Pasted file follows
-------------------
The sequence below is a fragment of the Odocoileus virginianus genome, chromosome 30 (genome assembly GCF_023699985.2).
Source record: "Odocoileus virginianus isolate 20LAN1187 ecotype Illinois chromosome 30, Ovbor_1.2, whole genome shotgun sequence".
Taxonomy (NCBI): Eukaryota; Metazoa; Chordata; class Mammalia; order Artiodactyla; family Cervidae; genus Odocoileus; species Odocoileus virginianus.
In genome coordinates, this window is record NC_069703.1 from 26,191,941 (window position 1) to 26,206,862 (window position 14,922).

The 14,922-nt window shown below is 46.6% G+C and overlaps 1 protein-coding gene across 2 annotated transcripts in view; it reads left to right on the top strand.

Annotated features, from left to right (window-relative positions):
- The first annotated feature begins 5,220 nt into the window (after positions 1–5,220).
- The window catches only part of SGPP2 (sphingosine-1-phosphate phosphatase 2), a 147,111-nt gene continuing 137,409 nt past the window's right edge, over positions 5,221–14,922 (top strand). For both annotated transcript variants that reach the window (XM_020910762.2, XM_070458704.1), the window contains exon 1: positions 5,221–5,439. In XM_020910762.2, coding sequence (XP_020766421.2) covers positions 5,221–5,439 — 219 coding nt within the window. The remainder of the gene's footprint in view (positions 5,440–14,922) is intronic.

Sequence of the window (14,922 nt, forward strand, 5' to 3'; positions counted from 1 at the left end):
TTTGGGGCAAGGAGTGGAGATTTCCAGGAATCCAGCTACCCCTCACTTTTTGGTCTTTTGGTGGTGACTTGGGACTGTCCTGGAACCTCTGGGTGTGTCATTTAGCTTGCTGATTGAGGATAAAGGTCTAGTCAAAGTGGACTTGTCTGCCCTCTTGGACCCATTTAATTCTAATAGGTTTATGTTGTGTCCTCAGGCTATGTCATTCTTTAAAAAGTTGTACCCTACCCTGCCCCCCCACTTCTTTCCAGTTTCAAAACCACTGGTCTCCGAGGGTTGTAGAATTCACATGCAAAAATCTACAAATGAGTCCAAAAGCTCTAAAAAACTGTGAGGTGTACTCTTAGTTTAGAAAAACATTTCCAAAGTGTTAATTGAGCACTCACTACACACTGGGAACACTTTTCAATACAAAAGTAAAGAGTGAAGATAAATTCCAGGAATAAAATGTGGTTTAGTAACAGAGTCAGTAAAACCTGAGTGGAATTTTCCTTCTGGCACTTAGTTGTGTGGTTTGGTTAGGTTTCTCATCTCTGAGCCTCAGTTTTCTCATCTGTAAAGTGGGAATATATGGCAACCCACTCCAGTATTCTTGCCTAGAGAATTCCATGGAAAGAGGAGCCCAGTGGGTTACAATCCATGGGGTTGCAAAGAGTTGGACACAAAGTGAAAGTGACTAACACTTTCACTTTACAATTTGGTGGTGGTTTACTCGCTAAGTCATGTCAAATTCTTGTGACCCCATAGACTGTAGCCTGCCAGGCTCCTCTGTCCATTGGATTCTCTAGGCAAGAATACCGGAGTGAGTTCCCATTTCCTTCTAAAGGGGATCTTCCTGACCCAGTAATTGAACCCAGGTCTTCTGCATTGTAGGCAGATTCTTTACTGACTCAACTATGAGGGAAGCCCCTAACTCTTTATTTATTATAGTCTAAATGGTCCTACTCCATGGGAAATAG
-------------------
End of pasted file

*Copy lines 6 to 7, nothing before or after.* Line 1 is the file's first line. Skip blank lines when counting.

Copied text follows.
Annotated features, from left to right (window-relative positions):
- The first annotated feature begins 5,220 nt into the window (after positions 1–5,220).